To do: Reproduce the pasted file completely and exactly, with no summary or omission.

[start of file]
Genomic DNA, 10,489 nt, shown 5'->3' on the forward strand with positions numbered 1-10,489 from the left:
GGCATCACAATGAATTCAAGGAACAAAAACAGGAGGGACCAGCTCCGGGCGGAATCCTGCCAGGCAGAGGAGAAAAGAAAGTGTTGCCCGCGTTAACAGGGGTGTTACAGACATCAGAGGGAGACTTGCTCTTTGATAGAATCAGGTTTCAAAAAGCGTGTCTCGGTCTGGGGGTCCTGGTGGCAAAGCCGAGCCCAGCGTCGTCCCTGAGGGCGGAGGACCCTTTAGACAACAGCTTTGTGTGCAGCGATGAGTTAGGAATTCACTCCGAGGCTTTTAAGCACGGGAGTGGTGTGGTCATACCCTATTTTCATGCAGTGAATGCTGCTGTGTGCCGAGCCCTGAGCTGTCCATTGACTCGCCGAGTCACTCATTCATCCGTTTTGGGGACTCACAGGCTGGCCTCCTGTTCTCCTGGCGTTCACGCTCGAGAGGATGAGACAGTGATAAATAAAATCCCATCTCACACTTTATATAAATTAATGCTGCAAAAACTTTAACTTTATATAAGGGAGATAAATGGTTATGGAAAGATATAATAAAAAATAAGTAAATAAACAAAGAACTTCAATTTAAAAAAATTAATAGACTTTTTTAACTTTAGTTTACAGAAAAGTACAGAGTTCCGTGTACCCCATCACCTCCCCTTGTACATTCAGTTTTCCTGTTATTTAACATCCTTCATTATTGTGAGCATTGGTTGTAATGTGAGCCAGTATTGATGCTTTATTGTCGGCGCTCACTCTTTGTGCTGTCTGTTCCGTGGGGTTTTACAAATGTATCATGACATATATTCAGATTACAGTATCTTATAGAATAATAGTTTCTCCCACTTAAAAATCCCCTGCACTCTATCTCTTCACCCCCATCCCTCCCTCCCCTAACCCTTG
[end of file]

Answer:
Genomic DNA, 10,489 nt, shown 5'->3' on the forward strand with positions numbered 1-10,489 from the left:
GGCATCACAATGAATTCAAGGAACAAAAACAGGAGGGACCAGCTCCGGGCGGAATCCTGCCAGGCAGAGGAGAAAAGAAAGTGTTGCCCGCGTTAACAGGGGTGTTACAGACATCAGAGGGAGACTTGCTCTTTGATAGAATCAGGTTTCAAAAAGCGTGTCTCGGTCTGGGGGTCCTGGTGGCAAAGCCGAGCCCAGCGTCGTCCCTGAGGGCGGAGGACCCTTTAGACAACAGCTTTGTGTGCAGCGATGAGTTAGGAATTCACTCCGAGGCTTTTAAGCACGGGAGTGGTGTGGTCATACCCTATTTTCATGCAGTGAATGCTGCTGTGTGCCGAGCCCTGAGCTGTCCATTGACTCGCCGAGTCACTCATTCATCCGTTTTGGGGACTCACAGGCTGGCCTCCTGTTCTCCTGGCGTTCACGCTCGAGAGGATGAGACAGTGATAAATAAAATCCCATCTCACACTTTATATAAATTAATGCTGCAAAAACTTTAACTTTATATAAGGGAGATAAATGGTTATGGAAAGATATAATAAAAAATAAGTAAATAAACAAAGAACTTCAATTTAAAAAAATTAATAGACTTTTTTAACTTTAGTTTACAGAAAAGTACAGAGTTCCGTGTACCCCATCACCTCCCCTTGTACATTCAGTTTTCCTGTTATTTAACATCCTTCATTATTGTGAGCATTGGTTGTAATGTGAGCCAGTATTGATGCTTTATTGTCGGCGCTCACTCTTTGTGCTGTCTGTTCCGTGGGGTTTTACAAATGTATCATGACATATATTCAGATTACAGTATCTTATAGAATAATAGTTTCTCCCACTTAAAAATCCCCTGCACTCTATCTCTTCACCCCCATCCCTCCCTCCCCTAACCCTTG